Product Guide for Study of the Dead Sea Scrolls
Sectarian, or non-Biblical, Texts
The Qumran Sectarian Manuscripts contains a transcription of nearly every Hebrew and Aramaic fragment, even those that are so fragmentary as to be untranslatable, for the sake of assembling as complete a collection as possible. The words also contain morphology tags based on the same system used by the Westminster Theological Seminary to tag the Hebrew Bible, and lexical form tags to assist in looking the Hebrew and Aramaic words up in lexicons. In addition, the Qumran Sectarian Manuscripts includes a glossary of those words which will not be found in standard Biblical Hebrew lexicons, or that may be found in the Hebrew Bible, but are used in a different sense than that attested in the biblical literature.
In comparison, The Dead Sea Scrolls Study Edition only includes those fragments that are substantial enough to translate into something meaningful. The Study Edition is not morph- or lexical form-tagged, but does include a complete, fresh English translation of all the scrolls and complete bibliographic information on each scroll, including cross-references to related manuscripts.
The Libronix editions of these resources use two different 'data types' to describe citations to the Dead Sea Scroll material, in order to accurately reflect the different naming schemes used and editorial decisions made in the two editions, but data type milestones for both editions have been included in The Dead Sea Scrolls Study Edition, allowing the two editions to link and scroll together. These two editions of the Dead Sea Scrolls complement each other well.
In addition to these editions which include transcriptions of the Hebrew and Aramaic scrolls, Logos also offers an edition of the non-Biblical or Sectarian literature in an English translation. Geza Vermes' The Dead Sea Scrolls in English is available alone or as part of the Studies in the Dead Sea Scrolls Collection (12 volumes).
The Dead Sea Scrolls: A New Translation by Wise, Abegg and Cook is an English translation of the sectarian scrolls.
For the Temple Scrolls, see also Johann Maier's The Temple Scroll: An Introduction, Translation and Commentary.
Logos Bible Software offers an edition of the Qumran Biblical Dead Sea Scrolls, complete with lexical and morphological tags and English glosses.
The Dead Sea Scrolls Bible is an English translation of the biblical scrolls, organized in biblical, canonical order (by book:chapter:verse rather than by cave:scroll:column:line), making this an easy tool to compare the Qumran material with modern translations.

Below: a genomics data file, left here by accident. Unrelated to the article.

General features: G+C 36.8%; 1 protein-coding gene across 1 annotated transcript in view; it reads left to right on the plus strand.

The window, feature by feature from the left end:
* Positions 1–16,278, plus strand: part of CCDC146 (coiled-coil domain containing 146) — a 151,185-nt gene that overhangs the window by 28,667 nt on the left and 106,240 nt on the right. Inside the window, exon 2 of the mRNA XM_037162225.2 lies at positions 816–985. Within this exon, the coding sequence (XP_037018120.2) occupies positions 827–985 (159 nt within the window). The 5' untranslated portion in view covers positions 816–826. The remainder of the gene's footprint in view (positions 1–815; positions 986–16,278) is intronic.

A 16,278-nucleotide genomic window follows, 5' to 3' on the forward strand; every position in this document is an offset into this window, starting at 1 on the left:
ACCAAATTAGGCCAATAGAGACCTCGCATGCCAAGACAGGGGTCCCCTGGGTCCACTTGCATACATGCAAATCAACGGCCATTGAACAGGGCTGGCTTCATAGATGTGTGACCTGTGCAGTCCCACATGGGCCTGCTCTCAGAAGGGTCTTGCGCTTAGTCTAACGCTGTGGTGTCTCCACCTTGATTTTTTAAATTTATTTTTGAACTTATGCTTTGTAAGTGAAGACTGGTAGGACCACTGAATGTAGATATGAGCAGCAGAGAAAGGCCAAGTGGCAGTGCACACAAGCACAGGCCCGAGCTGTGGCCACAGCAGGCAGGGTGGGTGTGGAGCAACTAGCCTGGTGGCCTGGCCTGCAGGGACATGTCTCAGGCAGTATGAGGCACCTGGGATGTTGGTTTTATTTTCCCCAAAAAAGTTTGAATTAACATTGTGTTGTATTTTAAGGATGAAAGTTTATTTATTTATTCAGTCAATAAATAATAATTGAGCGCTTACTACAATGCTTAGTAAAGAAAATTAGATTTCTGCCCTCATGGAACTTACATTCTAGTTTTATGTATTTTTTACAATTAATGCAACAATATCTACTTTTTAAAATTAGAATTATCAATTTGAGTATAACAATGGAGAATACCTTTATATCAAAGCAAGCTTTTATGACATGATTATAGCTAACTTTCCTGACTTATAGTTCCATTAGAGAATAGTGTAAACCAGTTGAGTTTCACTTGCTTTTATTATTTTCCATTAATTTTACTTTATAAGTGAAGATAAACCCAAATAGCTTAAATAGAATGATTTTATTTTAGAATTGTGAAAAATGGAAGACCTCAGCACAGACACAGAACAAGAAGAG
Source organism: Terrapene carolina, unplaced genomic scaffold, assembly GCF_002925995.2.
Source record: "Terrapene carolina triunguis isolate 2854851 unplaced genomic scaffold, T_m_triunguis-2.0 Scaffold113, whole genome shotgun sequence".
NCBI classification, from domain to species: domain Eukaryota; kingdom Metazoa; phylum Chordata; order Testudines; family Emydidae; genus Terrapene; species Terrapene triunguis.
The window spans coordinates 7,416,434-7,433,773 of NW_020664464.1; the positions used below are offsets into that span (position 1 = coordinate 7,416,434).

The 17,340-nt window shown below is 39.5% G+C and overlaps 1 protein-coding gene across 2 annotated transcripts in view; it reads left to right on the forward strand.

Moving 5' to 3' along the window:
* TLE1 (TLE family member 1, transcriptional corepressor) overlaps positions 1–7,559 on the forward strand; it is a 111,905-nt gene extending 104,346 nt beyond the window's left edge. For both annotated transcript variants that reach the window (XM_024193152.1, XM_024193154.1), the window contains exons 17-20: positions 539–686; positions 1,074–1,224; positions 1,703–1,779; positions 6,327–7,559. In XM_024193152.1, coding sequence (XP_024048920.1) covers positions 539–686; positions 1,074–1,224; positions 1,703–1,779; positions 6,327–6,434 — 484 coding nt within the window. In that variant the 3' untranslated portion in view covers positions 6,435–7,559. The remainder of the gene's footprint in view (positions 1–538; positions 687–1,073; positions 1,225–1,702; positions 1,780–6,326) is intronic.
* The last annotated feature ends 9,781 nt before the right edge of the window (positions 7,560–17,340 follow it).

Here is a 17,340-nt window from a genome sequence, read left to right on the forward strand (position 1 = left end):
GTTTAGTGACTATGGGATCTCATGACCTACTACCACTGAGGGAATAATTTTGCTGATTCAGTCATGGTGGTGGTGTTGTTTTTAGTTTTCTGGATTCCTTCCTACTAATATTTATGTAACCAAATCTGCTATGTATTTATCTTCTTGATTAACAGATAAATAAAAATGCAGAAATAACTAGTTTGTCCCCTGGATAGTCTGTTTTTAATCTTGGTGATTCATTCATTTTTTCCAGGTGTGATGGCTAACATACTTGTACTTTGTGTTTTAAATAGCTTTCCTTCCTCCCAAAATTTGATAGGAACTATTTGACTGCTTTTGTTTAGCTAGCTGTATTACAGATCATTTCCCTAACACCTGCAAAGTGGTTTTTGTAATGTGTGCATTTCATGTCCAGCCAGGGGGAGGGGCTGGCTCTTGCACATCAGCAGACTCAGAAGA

There are several books about the Bible at Qumran in Studies in the Dead Sea Scrolls and Related Literature. For more secondary literature, see below under 'Other Resources'.
The glossary that is included with the Qumran Sectarian Manuscripts does not duplicate the information found in the Biblical Hebrew lexicons, making the following lexicons useful additions for working with the Dead Sea Scrolls:
An introduction to the Aramaic found in the Dead Sea Scrolls is contained in:
The following books about the Dead Sea Scrolls are also available:
- Studies in the Dead Sea Scrolls and Related Literature Series (11 Volumes) includes:
- Religion in the Dead Sea Scrolls
- The Dead Sea Scrolls and the Origins of the Bible
- Eschatology, Messianism, and the Dead Sea Scrolls
- A Guide to the Dead Sea Scrolls and Related Literature
- Rewriting Scripture in Second Temple Times
- Qumran and Jerusalem: Studies in the Dead Sea Scrolls and the History of Judaism
- The Dead Sea Scrolls and Christian Origins
- Biblical Interpretation at Qumran
- The Bible at Qumran: Text, Shape, and Interpretation
- The Archaeology of Qumran and the Dead Sea Scrolls
- John Marco Allegro: The Maverick of the Dead Sea Scrolls
- Christian Beginnings and the Dead Sea Scrolls
- Studies in Biblical Law: From the Hebrew Bible to the Dead Sea Scrolls
- The Second Temple Judaism Collection includes several books directly related to Dead Sea Scrolls Study, including:
- The Damascus Covenant: An Interpretation of the "Damascus Document"
- Qumran Between the Old and New Testaments
- The Northwest Semitic Collection includes:
The Dead Sea Scrolls contain two or three Targum fragments (4QtgLev, 4QtgJob and 11QtgJob - some scholars disagree with the identification of 4QTgLev as a Targum). More general information on the Targums can be found here. For information on the Logos edition of the Targums from the files of the Comprehensive Aramaic Lexicon Project, including 4QtgJob and 11QtgJob, click here.